The British steamer Clement (bearing 20000 cases of kerosene from New York to Salvador, Brazil) is fired on by an Arado seaplane from Graf Spee and radioed to stop. After taking to the lifeboats, Clement’s Captain is rescued by Graf Spee while the crew is given bearings for Brazil. Although torpedoes are embarrassingly ineffective, fire from Graf Spee’s 6 and 11 inch guns sinks Clement. Later in the day, Clement’s Captain is transferred to the neutral Greek steamer Papalemos. As a final gentlemanly gesture, the Graf Spee radios a message to Pernambuco “to save the lifeboats of the Clement” and their location.

Graf Spee is quickly repainted and sails East to seek further quarry, disguised under a French flag.

Day 31, October 1, 1939
Garrison of Hel Peninsula, Poland, surrenders. This tiny sandbar poking 10 miles into Gdansk Bay, 100 meters wide at the narrowest point, is defended by 3000 Polish soldiers and sailors with various coastal and anti-air batteries plus ships guns. They have held out against a larger German force since September 20, separating the Peninsula from the mainland by blowing up the narrows with torpedo warheads. They resisted shelling by German battleships, inflicting damage to SMS Schleswig-Holstein in return, and shot down about 50 German planes. However, running out of supplies and with no reinforcements now likely, they now surrender.

Battle of the Atlantic. So far, the Germans have sunk 41 merchant vessels for a total of 153-185,000 tons. Like most figures in this war, estimates vary.

Day 32, October 2, 1939
The last major battle in Poland begins near the town of Kock, 50 miles Southeast of Warsaw. About 18,000 Polish troops under General Franciszek Kleeberg have been harried by Guderian’s Panzers for two weeks in a fighting retreat towards the Romanian bridgehead in Southeast Poland. On September 30, Kleeberg’s light cavalry (Uhlan) captured the town of Kock from the Germans.

General Paul Otto (commander of the German 13th Motorised Infantry Division) is under orders from 10th Army’s General von Reichenau to destroy Polish force between the Bug and Vistula Rivers. Otto believes the Polish forces are demoralized to the point of surrender and sends a single German battalion to take them to a prisoner but the Poles mount a spirited counterattack, starting the Battle of Kock. Over the next 5 days, two German divisions (29th and13th Motorised Infantry) numbering 30,000 men assault the Polish positions.

Day 33, October 3, 1939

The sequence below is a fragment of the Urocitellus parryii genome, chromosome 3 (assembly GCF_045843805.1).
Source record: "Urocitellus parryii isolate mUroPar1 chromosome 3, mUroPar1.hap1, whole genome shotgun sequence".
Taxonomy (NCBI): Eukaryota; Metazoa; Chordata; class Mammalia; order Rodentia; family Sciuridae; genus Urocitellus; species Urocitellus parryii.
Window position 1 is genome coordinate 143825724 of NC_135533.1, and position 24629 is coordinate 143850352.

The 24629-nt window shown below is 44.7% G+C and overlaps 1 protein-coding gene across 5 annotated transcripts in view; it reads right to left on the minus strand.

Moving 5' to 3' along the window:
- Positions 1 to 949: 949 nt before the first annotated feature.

Operation Tannenberg, the elimination of Polish intellectuals, activists, scholars, actors, former officers, and civic leaders by Reinhard Heydrich’s SS-Einsatzgruppen, is in full swing. From mid-September to the end of October, 20,000 Polish civilians are killed in over 750 mass executions. This is the beginning of a ruthless slaughter of Polish civilians, particularly Jews. 6 million Poles will die between 1939 and 1945 (over 20% of Poland's population).

Day 34, October 4, 1939
While the Battle of Kock continues in the middle of Poland, the German army mops up remaining pockets of resistance. Of most significance is the withdrawal of Polish troops, fighting German and Soviet forces in the South of Poland, to the Romanian Bridgehead.

At this stage, Romania provides substantial aid to the Poles, despite later alliances with Hitler and Stalin. Up to 120,000 Polish troops escape through neutral Romania and Hungary to France and Britain where they form the Polish Armed Forces in the West. This is larger than the armies of France and Britain, an embarrassing indication of their current lack of preparation. Ships from the Romanian Navy escort the shipment of 82,000 kg of gold from the port of Constanţa on the Black Sea to Western Europe, to prevent interception by Soviet Navy. The Romanian National Bank also hid the remaining treasury of the National Bank of Poland, totaling 3,057,450 kg, which was returned to Poland in September 1947.

Day 35, October 5, 1939
Poland. The Battle of Kock continues with attack and counterthrust in villages and dense forest leading to heavy casualties, although this is the last day of fighting. Hitler enters Warsaw in triumph and warns that the same will happen to the cities of other countries that resist Germany. This is high bravado; a show of force designed to intimidate other European leaders, paid for in the lives of the soldiers and civilians of Warsaw.

Latvian and Lithuanian Foreign Ministers are both in Moscow, under pressure from the Soviet Union to establish military and naval bases. Stalin threatens Vilhelms Munter, the Latvian, and warns him to expect no help from Germany. They sign a treaty to allow Red Navy bases in Latvia’s Baltic harbors.

Battle of the Atlantic. The British steamer Newton Beach (with a cargo of maize) is taken as a prison ship by Graf Spee near the British-owned island of St. Helena, about 1200 miles off the coast of Africa.

Day 36, October 6, 1939
Speaking at the Reichstag in Berlin, Hitler appeals for peace in Europe. He claims to have no designs on France, wants friendship with Britain and proposes recognition of new boundaries in Eastern Europe without further conflict. His warped logic implies that since Poland no longer exists, France and Britain have no need to go to war in Poland’s defense.